Endless Lies (Lies #6) by Ella Miles



Prologue





Corbin





Revenge.

It’s all I can think about. It’s the only thing keeping me sane, keeping me breathing, keeping me alive.

The amount of loss my family has endured is too much. The pain destroyed us all. It turned me into a hollow shell, with nothing but a black heart left beneath my ribs. It turned my brother into a fighter intent on killing. It turned my other brother into a hardened soul who will never let anyone in. And my sister has become a woman whose only wish is for death.

I have no doubt that my actions will do little to heal any of us, but that isn’t my intention. We are all broken souls, all heartless. There is no fixing people who have been touched by the absolute worst darkness in the world.

Revenge isn’t about us; it’s about destroying those who unleashed the darkness onto the world, but who we can stop from causing further carnage.

As I take a step into blindingly white hallways filled with people rummaging about in and out of hospital rooms, I know this is the first step toward getting our revenge.

The bastard thinks I’m working for him because I’m a greedy asshole who will do anything for money. He thinks I’m broke and need to get in his good graces to rebuild my family. He doesn’t realize I’m working for him to gain the tools to destroy him.

There is a nurses’ station that I’ll have to get past before I can reach Liesel’s room. I play my options in my head. Pretend to be the father or other family member. Pretend to work here. Flirt my way through. Or use the threat of danger.

It turns out I don’t have to use any of those strategies. As I approach the nurses’ station, an alarm sounds.

“Code blue!” someone yells, and everyone scatters to the room on the far end of the hallway.

Quite convenient—unless it’s the room I’m here for.

I scan the board behind the desk and find names attached to rooms. Liesel Dunn is in room 302.

I snag one of the hospital bands for guests and slap it on my wrist. I begin to make my way toward room 302, but I immediately stop.

There is a man outside the room pacing back and forth.

The father?

No, this man is barely more than a boy. The man who raped Liesel is much older. This boy’s brow is covered in sweat, his eyebrows are raised in worry, and his entire body is tense and flustered.

He’s muttering words to himself and doesn’t notice my presence.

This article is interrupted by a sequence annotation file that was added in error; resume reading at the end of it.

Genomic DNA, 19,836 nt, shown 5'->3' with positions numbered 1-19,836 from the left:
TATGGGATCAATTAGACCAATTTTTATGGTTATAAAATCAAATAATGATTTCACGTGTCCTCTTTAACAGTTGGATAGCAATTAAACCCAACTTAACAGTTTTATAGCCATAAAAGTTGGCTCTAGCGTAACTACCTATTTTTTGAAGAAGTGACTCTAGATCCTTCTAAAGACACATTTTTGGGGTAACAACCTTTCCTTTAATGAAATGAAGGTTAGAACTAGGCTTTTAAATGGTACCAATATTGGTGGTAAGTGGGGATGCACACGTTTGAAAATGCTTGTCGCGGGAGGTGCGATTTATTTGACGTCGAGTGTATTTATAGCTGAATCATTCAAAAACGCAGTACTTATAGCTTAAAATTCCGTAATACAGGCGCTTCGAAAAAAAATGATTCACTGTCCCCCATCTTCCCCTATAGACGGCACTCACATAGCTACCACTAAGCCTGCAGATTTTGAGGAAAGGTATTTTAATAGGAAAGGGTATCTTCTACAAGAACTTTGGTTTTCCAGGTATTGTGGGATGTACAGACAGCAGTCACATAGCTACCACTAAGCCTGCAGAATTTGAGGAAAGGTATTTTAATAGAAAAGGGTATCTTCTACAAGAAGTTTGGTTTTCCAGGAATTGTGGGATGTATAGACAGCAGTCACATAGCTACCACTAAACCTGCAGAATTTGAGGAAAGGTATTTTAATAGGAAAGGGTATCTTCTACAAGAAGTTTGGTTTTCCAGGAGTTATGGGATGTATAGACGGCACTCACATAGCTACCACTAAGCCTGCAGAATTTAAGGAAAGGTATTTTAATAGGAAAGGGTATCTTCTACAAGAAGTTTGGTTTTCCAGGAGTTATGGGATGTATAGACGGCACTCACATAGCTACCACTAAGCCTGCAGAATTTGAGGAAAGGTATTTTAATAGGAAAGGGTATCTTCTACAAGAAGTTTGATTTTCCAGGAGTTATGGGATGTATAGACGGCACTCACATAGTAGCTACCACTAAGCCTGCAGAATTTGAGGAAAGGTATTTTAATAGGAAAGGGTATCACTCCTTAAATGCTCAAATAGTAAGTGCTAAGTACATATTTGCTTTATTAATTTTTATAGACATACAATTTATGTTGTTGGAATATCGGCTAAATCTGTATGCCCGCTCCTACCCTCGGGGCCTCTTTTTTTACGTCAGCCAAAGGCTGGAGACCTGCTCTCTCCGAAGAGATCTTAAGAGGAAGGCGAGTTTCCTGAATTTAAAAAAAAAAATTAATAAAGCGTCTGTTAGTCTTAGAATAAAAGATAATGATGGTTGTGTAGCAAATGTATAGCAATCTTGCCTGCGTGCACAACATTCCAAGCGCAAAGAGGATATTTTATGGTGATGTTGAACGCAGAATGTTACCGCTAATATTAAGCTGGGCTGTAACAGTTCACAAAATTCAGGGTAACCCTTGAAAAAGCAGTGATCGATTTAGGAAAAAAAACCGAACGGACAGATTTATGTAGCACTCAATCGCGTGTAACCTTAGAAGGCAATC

There’s a scream coming from the room that draws his attention to the door. He stops abruptly like his heart just stopped at the sound of the woman’s screams.

I hate to admit it, but my heart flutters too. The sound the woman is making is not that much different than Phoenix’s wail of agony the day her triplets were born lifeless.

Is the woman losing her baby?

I want to run inside to see. If she is, then my plan is ruined. But this damn man is standing in the way. I could take him. He’s nothing but a scrawny boy, and in his state, I doubt he’d put up much of a fight. But I don’t want to draw any unwanted attention.

Suddenly, a doctor and a nurse push past the boy, not giving him a second look as they enter the room. Their voices are quick as they explain what’s happening.

C-section.

Perfect, it will be easier for me to take the baby if Liesel is unconscious. They will have to move the baby to the nursery. The plan continues to form in my head.

The boy’s face is white as a ghost. He’s terrified. And yet, he’s too afraid to go into the room. What he’s afraid of, I don’t know, but it’s clear he loves the girl in the room.

You shouldn’t—I’m about to destroy her world, just like she and her father destroyed mine.

Suddenly, the doors to the girl’s room are flung open, and her hospital bed is being rolled out.

The boy jumps back, turning down the hallway before she can get a glimpse of him.

She’s writhing in pain in the bed. Her large belly is shifting even though contractions are no longer needed to get the baby out. She’s gripping the railing of the bed so hard that her fingertips have turned white. She lets out a low, guttural growl as another contraction sweeps through her.

Her eyes glare at me as I realize I’m standing in the middle of the hallway in the direction the doctors are turning her bed.

I jump out of the way.

No one questions my presence here. They are too worried about getting her to surgery.

I watch as they begin to turn the corner with her, and I look back at the boy. I expect him to be staring at her, to be running after her, but he’s gone—vanished.